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Reiner Knizia told Richard Garfield that MTG would flop

Board game industry champion Reiner Knizia doesn't get it right every time - and once guessed Magic: The Gathering wouldn't succeed.

The front cover art of Reiner Knizia's board game Ra

It’s always hard to predict board gaming trends, says Reiner Knizia. For instance, publishers thought abstract games couldn’t sell before Blokus, co-op board games were considered unworkable before Pandemic or his own Lord of the Rings. And he himself once told Magic: The Gathering’s original creator, Richard Garfield, that his prototype card game didn’t have legs.

“Richard Garfield showed me the game before it was published,” Knizia tells Wargamer, with a self-deprecating smile. “I was visiting him and his wife in Seattle at the time and he showed me the game and I said: ‘Richard, this is not going to fly’.”

Of course, he was proven wrong when Magic: The Gathering spawned its own genre, grew to enormous size, and started making Wizards of the Coast a billion dollars a year.

Headshot portrait of Reiner Knizia

Knizia adds that, despite being credited with designing more than 700 games, across a range of genres, trading card games is one area of board game design he can’t get his head around.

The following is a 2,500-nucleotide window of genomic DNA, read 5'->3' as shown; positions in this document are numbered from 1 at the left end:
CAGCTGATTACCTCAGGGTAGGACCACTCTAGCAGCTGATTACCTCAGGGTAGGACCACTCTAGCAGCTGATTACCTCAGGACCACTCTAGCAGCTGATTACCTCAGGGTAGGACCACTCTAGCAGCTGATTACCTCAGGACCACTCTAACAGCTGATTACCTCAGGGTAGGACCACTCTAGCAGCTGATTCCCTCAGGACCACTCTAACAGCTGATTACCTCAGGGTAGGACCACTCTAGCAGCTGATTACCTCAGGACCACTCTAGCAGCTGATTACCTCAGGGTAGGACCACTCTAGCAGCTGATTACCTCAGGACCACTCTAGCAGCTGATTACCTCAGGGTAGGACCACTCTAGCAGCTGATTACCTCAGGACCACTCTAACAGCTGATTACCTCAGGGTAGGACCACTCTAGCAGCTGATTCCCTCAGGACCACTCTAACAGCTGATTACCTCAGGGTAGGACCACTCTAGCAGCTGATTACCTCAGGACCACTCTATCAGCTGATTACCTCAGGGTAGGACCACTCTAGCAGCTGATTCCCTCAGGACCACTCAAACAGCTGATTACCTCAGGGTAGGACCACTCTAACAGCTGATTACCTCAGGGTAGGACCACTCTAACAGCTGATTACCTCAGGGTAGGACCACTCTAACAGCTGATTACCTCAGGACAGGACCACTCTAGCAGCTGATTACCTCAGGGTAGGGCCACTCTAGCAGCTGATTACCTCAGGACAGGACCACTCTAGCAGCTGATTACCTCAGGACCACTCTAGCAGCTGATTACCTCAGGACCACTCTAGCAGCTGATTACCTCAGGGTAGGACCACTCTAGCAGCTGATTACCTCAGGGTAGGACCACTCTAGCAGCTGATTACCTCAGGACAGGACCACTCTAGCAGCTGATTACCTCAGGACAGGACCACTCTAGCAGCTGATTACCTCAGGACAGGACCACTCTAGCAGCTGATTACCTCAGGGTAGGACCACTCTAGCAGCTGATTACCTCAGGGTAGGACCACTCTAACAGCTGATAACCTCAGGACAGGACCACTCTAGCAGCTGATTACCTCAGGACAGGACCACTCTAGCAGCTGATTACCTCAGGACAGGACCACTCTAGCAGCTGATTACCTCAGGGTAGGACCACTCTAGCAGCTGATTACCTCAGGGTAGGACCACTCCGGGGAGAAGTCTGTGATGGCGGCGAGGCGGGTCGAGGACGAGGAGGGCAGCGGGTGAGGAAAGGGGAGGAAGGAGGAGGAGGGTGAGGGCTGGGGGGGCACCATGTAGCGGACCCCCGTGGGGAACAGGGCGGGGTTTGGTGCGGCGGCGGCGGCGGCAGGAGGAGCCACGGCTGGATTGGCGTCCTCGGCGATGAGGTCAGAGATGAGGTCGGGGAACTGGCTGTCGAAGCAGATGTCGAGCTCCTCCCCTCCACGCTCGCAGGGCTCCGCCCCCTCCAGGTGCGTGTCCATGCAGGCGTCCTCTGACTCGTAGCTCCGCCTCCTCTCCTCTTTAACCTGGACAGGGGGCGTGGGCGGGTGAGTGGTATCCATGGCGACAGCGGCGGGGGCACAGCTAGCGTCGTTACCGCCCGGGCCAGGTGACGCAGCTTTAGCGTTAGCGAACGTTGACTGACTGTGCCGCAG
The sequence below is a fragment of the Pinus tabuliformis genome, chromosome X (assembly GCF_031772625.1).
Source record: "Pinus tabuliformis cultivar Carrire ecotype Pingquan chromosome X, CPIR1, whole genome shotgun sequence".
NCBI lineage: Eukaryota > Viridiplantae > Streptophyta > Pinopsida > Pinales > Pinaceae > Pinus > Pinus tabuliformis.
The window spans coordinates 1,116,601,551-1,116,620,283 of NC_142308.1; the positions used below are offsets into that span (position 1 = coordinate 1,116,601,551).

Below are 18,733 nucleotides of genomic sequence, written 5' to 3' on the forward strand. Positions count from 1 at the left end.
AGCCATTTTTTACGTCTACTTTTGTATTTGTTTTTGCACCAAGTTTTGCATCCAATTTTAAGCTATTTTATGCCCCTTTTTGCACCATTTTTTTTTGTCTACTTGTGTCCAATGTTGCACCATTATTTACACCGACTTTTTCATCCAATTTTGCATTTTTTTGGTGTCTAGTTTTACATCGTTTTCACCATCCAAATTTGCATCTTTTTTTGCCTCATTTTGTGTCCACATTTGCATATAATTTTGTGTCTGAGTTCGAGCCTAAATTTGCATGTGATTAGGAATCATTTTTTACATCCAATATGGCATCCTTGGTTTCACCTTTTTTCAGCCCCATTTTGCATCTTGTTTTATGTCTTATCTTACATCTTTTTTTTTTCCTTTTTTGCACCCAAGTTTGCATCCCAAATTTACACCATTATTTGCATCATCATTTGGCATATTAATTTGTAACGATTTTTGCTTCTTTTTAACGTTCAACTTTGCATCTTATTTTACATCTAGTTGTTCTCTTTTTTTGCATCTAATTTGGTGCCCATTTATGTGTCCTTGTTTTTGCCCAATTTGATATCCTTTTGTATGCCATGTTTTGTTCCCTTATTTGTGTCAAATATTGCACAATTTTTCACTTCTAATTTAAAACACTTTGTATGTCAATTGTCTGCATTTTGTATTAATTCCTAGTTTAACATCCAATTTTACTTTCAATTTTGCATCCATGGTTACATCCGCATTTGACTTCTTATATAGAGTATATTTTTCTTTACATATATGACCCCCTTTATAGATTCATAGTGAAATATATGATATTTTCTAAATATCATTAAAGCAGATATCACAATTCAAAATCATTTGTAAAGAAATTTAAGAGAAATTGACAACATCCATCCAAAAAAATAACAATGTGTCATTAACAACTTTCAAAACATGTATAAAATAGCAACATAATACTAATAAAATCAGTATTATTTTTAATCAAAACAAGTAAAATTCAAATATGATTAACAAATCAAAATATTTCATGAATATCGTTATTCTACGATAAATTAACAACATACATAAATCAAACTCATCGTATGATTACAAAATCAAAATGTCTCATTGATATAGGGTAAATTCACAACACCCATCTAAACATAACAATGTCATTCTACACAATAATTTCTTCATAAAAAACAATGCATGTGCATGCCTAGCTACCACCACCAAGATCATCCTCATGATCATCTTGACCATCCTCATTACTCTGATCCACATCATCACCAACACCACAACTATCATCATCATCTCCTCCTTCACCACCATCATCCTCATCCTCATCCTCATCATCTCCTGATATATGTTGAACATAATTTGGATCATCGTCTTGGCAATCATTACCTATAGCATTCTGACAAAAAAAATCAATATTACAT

“I’m incapable of doing them. I’ve tried it once and the games were published – there’s the Lords series with Fantasy Flight,” he says, referring to Minotaur Lords and Scarab Lords, from the early 2000s. “But the feedback from Fantasy Flight was: your games are too balanced. They aren’t suitable for a CCG.”

“Because in a collectible card game you build the games and then you have lots of weaknesses and strengths which you can use in the metagame, and then in the next edition you fix these and introduce new- and so it keeps it going because you have to stay up with the technology, yes?” he adds.

“So I just need to understand that I cannot do it. And I hardly play them: I just lose.”

For more of our discussion with Knizia, designer of numerous board games, including Lost Cities, Tigris and Euphrates, and Medici, check out our article on why the mathematician-cum-board game maker may now be done with auction board games.

And don’t miss our breakdown of the best board games available in 2024.